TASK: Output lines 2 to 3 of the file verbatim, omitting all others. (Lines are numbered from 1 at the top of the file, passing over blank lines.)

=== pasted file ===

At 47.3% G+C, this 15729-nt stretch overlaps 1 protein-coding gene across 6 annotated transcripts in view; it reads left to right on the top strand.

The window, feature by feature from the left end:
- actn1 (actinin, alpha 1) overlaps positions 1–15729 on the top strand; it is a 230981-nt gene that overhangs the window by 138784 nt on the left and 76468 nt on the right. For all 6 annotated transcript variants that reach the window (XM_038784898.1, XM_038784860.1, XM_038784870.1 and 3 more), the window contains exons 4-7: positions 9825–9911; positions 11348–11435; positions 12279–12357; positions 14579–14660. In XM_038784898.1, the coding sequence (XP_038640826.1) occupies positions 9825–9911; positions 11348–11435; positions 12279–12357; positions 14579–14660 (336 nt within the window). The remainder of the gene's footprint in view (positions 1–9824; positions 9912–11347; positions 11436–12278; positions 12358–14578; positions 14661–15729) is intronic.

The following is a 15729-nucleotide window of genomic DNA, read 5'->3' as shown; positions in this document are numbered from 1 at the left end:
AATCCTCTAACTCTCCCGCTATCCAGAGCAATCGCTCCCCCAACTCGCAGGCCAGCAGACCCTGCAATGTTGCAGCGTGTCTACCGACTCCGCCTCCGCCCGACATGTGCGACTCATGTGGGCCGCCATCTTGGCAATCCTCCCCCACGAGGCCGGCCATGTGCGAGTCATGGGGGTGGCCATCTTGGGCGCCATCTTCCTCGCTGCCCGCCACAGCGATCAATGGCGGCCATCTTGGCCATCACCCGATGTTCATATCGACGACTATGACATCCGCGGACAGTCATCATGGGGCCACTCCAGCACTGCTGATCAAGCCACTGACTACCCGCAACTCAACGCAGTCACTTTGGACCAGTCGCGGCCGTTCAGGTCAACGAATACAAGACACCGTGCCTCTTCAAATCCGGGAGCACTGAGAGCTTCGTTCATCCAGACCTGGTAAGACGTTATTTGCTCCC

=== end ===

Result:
The window, feature by feature from the left end:
- actn1 (actinin, alpha 1) overlaps positions 1–15729 on the top strand; it is a 230981-nt gene that overhangs the window by 138784 nt on the left and 76468 nt on the right. For all 6 annotated transcript variants that reach the window (XM_038784898.1, XM_038784860.1, XM_038784870.1 and 3 more), the window contains exons 4-7: positions 9825–9911; positions 11348–11435; positions 12279–12357; positions 14579–14660. In XM_038784898.1, the coding sequence (XP_038640826.1) occupies positions 9825–9911; positions 11348–11435; positions 12279–12357; positions 14579–14660 (336 nt within the window). The remainder of the gene's footprint in view (positions 1–9824; positions 9912–11347; positions 11436–12278; positions 12358–14578; positions 14661–15729) is intronic.